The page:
Holocaust survivor speaks at CSU on enduring childhood


Collegian | Serena Bettis

Holocaust survivor Sara Moses addresses hundreds of Colorado State University community members in the Lory Student Center Main Ballroom March 1. Moses was very young during the Holocaust and shared her story as part of CSU’s annual Holocaust Awareness Week.

Max Dietz

Rebekah Barry, Staff Reporter

As a young girl, Sara Moses had never seen a flower. She hadn’t tasted ice cream nor chocolate. She was a little Jewish girl whose whole life had been tidal-waved with violence, loss and extreme hunger.

Moses came to share her story March 1 at Colorado State University as part of the school’s Holocaust Awareness Week.


Moses’ hometown of Piotrków Trybunalski, Poland, was the first of many cities within Poland to become a Nazi-occupied Jewish ghetto during World War II. Despite the violent nature of the ghetto, Moses was still able to sleep in her mother’s arms.

Moses was hidden with one of her family’s trusted Christian friends when the time came for people to be transported to camps. Moses was smuggled back to the ghetto after the Nazis had left with a select group of Jews. She remembers feeling like she had done something bad when her mother was separated from her.

“When I got there, I was told that my mother was gone. … I wasn’t told what happened to her,” Moses said. “I thought maybe it was because I was so bad. … I found out later that my mother — an innocent young woman — was taken to the death camp Treblinka, where she was murdered in the gas chamber.”

“My hope is, for our world, that all individuals, all people, races, religions, nationalities, countries … treat others by the golden rule — by the same standards they have. And then I think we would have real hope for a world of peace.” -Sara Moses, Holocaust survivor

The Nazis even walked people to work during their time in the ghettos. Moses saw a man who broke away and tried to run. He was shot by one of the guards. She was only a little girl when this took place.

“I saw the man’s blood flowing out before he even hit the ground,” Moses said.

Moses and her mother’s half sister were later set aboard a cattle train and transported to Bergen-Belsen Concentration Camp.

“(There were) no calendars, no radios or TVs to tell us what day it was we knew it was today,” Moses said. “And dates and times are still kind of not something I’m good at. That was my foundation, but we knew it was today.”

Moses attributes her survival to one of the Nazi guards in the camp.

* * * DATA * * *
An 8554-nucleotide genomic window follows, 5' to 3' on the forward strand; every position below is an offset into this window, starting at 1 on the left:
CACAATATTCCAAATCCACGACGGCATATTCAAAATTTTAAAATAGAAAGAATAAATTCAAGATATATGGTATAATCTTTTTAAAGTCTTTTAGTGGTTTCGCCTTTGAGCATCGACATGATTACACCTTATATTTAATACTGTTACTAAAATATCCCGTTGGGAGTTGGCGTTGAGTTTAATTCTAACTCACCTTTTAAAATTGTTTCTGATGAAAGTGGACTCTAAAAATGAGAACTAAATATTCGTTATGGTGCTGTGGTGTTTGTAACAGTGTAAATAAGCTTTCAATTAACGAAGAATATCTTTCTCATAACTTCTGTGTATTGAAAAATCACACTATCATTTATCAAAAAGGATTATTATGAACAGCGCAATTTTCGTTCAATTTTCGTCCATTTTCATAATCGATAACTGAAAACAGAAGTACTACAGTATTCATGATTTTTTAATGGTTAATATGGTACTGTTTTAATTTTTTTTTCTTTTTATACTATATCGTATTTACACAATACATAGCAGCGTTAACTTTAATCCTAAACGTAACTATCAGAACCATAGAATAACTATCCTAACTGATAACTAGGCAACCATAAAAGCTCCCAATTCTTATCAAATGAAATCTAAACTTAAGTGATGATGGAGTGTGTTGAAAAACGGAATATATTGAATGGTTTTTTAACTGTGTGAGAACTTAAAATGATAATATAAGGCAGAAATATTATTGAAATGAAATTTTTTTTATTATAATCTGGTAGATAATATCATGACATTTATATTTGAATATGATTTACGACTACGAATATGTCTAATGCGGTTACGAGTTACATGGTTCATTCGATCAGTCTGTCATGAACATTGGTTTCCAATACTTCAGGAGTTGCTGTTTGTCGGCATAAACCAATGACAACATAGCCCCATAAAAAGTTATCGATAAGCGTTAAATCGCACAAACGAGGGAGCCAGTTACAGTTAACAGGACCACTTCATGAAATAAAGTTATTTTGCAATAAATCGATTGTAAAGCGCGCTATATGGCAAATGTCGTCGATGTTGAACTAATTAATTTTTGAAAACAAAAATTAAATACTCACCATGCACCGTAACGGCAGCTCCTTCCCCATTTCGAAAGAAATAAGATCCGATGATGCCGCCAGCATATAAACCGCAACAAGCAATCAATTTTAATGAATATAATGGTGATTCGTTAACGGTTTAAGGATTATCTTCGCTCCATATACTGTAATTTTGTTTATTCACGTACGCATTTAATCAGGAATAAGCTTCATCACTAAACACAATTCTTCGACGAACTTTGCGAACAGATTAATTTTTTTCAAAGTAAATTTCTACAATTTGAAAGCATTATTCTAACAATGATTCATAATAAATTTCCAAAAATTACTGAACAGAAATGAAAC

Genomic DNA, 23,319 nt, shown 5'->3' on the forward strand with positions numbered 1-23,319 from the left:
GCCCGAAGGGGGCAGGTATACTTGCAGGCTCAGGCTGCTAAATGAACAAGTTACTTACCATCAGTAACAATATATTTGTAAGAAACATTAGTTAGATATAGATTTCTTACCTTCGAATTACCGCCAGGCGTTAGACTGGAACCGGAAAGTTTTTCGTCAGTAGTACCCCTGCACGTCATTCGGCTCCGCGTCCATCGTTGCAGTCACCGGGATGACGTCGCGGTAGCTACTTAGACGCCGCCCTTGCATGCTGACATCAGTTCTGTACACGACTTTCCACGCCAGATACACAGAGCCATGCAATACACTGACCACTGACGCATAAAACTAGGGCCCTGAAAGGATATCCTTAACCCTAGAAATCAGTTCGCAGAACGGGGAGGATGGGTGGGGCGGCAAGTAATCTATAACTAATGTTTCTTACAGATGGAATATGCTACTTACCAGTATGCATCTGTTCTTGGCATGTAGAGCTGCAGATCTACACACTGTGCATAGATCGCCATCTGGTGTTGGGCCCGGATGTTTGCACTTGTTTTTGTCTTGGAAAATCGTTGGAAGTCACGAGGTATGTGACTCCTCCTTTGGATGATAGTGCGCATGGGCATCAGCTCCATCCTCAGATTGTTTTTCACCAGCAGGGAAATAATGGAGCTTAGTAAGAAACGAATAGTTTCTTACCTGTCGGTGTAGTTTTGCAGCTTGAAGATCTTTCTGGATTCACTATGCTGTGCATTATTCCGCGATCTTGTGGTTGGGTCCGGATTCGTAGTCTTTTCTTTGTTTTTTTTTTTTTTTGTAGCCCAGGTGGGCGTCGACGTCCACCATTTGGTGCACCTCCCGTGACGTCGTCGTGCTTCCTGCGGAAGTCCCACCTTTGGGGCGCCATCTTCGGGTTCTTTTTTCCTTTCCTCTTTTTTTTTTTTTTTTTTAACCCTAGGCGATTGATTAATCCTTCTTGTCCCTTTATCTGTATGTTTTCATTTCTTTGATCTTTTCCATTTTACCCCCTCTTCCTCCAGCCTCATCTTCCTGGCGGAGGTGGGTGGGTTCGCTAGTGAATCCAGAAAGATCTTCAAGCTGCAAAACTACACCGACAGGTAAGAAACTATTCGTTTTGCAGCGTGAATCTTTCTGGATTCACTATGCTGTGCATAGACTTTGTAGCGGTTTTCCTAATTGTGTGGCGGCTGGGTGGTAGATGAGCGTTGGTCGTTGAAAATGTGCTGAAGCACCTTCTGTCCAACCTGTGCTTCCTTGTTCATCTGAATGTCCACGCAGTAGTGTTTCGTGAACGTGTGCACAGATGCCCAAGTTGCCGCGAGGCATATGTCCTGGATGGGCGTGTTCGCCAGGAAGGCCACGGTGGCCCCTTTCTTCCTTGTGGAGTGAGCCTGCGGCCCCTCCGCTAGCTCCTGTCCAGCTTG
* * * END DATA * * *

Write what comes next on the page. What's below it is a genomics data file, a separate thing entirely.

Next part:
“A female guard was very good to me. I reminded her of her little girl,” Moses said. “Looking back, I believe that because this Nazi guard saw her own German child’s face in the face of a Jewish child, it must have touched her heart. I believe that that little bit of food that she would give me gave me an advantage that the other children didn’t get, and I think it was part of what helped me to survive the death camps.”


In 1945, five days after Moses’ seventh birthday, British soldiers came to rescue her and her people. Throughout her time in the death camps, Moses suffered from scarlet fever, severe hunger, typhus fever and the like. She said by the time the soldiers found her, they thought she was a baby because of how small and sickly she was. She was taken to the hospital, where she was fed small amounts of food.

British soldiers compiled a list of the survivors they had found throughout the multiple camps.

My father survived Buchenwald,” Moses said. “He found me on one of those lists, and as soon as he could, he set out on a trip to the displaced camps one of the most glorious days of my life, when we were reunited.”

Her father had thought of her every day they were apart. But one of the best things Moses remembers is her father gifted her a “real doll” and costume jewelry.

One of the reasons Moses said she feels compelled to tell her story to others is because of the message of hope and survival it conveys. She hopes younger generations will continue to pass on the stories of these survivors so their history will not be forgotten.

“I think there is a lot of hope for all the good things and all the good people,” Moses said. “There is a lot of hope to make against evil. … My hope is, for our world, that all individuals, all people, races, religions, nationalities, countries … treat others by the golden rule by the same standards they have. And then I think we would have real hope for a world of peace.”

Reach Rebekah Barry at life@collegian.com or on Twitter @RebekahB24708.